- The radiation threat from solar storms creates a fundamental design problem for lunar passenger transport. Its solution is an architecture based on Earth-Moon cycler stations. Once the massive radiation shielding has been placed into an Earth-Moon transfer orbit, it can stay there indefinitely.
- The need for rocket propellants in space is another fundamental design problem. Its long-term solution requires the mining of water from near-Earth asteroids. This part of the argument rests on the well-known work of Professor John S. Lewis of the University of Arizona.
- A 40-year asteroid mining scenario is sketched, during which a cumulative total of 50,000 tonnes of water is delivered to Earth orbit for sale. (This is my own attempt to reproduce Lewis’s reasoning, adapted to my own purposes.)
- Asteroidal water has two important large-scale uses in orbit: for making rocket propellants, and in its raw state as radiation shielding, thus increasing its attractiveness. It can be marketed to government science programmes, commercial microgravity research and manufacturing projects, space tourism companies and space-based solar power companies.
- By around 2050, a lunar colony of 1000 residents – Selenopolis – will be possible if it represents only a small fraction of total manned space activity by that time. But if it is conceived as a one-off project in splendid isolation from any supporting space economy, its continuing reliance upon public funding will make it unlikely that it will survive for long, even if it is started.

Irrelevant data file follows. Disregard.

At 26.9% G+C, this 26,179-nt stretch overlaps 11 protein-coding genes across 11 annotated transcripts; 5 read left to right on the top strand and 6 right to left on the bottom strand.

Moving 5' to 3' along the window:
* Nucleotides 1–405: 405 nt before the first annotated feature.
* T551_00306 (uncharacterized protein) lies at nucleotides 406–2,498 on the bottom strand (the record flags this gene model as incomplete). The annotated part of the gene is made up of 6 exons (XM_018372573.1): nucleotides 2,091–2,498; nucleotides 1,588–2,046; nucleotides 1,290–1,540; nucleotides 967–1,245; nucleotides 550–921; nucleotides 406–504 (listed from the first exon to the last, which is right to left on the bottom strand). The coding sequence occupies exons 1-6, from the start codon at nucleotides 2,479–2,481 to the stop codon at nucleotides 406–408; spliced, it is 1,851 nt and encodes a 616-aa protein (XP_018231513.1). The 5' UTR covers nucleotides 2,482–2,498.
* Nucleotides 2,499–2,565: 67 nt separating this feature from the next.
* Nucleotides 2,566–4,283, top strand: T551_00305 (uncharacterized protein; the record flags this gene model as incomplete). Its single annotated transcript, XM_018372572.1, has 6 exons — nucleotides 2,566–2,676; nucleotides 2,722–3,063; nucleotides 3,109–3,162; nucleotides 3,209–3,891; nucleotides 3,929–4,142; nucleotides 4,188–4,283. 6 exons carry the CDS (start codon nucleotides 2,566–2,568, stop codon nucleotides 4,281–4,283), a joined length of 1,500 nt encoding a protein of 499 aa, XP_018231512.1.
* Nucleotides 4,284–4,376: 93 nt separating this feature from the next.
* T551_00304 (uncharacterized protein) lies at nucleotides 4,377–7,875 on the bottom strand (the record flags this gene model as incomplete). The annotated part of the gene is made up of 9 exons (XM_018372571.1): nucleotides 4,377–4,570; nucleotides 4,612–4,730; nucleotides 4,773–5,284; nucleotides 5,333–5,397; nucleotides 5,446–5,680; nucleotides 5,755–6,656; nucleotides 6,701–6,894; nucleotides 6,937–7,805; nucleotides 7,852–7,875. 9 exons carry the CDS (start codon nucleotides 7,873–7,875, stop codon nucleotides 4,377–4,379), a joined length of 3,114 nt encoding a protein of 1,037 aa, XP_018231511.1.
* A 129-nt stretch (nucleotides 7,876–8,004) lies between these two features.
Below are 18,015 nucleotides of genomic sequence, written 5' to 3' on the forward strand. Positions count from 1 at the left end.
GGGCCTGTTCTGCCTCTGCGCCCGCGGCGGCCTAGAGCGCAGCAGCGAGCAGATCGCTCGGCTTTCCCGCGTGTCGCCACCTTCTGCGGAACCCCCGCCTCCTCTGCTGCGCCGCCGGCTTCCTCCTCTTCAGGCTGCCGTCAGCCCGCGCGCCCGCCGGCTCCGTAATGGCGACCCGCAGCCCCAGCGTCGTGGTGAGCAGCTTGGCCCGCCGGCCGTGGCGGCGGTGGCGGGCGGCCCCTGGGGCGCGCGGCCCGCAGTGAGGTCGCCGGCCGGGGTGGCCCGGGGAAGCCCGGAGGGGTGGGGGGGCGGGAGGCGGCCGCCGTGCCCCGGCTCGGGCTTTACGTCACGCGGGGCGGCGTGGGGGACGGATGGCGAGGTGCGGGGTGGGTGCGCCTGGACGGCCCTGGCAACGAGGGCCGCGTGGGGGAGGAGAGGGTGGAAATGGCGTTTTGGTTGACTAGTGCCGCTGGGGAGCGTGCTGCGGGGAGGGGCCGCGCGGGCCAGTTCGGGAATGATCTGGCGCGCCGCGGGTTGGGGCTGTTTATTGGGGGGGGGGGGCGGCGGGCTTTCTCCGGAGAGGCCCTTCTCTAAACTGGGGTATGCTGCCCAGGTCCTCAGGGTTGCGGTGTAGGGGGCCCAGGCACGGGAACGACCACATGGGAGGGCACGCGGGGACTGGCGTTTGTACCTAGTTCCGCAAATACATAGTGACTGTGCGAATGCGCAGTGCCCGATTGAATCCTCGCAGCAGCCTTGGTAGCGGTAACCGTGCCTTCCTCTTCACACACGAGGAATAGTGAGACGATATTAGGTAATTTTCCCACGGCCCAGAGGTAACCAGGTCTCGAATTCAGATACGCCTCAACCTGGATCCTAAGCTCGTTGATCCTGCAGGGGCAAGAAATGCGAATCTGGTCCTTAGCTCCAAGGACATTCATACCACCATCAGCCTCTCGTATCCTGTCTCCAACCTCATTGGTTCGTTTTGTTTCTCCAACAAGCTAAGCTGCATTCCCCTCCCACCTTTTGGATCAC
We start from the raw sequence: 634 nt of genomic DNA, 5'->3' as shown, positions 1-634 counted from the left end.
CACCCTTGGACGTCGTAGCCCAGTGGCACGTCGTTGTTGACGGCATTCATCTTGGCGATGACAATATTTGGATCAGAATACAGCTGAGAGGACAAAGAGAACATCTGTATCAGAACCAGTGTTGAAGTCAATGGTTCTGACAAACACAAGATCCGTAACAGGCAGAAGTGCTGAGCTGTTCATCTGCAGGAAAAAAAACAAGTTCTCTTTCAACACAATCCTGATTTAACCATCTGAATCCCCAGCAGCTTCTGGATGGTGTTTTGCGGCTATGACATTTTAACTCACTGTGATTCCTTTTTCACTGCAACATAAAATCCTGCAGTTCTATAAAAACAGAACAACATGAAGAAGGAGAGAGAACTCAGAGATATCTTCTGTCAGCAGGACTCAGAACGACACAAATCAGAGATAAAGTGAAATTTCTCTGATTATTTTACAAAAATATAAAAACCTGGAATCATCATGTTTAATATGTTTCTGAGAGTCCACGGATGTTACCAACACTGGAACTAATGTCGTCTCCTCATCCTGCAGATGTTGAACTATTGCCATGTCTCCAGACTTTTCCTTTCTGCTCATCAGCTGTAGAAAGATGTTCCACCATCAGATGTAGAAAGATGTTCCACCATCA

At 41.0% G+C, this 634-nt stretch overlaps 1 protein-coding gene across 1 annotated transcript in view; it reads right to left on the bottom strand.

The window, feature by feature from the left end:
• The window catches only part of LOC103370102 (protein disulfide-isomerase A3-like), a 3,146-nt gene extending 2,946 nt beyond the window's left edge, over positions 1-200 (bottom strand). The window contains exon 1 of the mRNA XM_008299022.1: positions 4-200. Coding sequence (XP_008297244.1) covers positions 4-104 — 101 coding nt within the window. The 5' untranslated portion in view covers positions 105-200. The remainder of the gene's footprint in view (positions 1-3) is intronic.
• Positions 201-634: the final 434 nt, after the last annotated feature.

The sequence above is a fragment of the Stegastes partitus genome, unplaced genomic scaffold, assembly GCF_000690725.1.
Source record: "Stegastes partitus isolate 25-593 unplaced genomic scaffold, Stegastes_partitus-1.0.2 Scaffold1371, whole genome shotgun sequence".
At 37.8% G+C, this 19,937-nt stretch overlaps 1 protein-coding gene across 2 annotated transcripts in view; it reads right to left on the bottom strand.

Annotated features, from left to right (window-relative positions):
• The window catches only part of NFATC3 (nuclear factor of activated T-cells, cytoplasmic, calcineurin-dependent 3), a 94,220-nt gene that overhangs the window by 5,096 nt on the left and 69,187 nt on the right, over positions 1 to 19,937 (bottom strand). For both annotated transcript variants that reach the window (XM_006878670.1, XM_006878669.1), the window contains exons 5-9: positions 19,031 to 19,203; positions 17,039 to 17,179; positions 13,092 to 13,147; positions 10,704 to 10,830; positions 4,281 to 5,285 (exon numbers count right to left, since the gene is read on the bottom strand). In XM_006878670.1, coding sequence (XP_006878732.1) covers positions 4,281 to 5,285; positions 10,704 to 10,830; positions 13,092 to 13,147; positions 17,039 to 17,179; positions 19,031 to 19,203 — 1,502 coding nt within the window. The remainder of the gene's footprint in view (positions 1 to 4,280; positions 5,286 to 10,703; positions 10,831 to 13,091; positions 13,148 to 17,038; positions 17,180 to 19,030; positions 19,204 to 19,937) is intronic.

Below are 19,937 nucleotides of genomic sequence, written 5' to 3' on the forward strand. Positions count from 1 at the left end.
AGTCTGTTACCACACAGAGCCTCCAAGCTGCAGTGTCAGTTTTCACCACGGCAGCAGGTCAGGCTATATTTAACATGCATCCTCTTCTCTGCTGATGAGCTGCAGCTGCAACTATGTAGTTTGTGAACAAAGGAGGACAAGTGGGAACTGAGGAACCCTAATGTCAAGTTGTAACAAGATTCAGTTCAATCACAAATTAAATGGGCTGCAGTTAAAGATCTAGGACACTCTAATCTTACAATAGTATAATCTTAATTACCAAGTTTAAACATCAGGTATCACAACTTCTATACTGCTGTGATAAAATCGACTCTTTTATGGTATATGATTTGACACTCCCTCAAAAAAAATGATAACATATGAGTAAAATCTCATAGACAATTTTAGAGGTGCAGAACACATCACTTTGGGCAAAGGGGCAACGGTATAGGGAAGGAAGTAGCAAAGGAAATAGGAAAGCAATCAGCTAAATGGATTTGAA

- We are therefore no longer talking about flying a mission to the Moon, but about stimulating a growth-oriented economic system. The impetus to create this system is coming and presumably will continue to come from entrepreneurs, not from the established space agencies.
- Economic access to Mars – building Areopolis – requires the same basic principles: permanent cycler spacecraft, asteroidal water mining, and the prior growth of a large supporting space infrastructure. Most of the mass of our Earth-Mars transport system – rocket propellants, radiation shielding and water for life-support systems – is already in interplanetary space, in orbits very similar to those we need.
- Systematic industrial use of the near-Earth asteroids opens up the possibilities of large-scale space construction using the resources of the main belt, which are 10,000 times greater. This mass of material, combined with the almost inexhaustible flux of solar power, offers the material basis for a 21st-century space industrial revolution analogous to the 18th-century one, with analogous transforming possibilities for the whole of human society.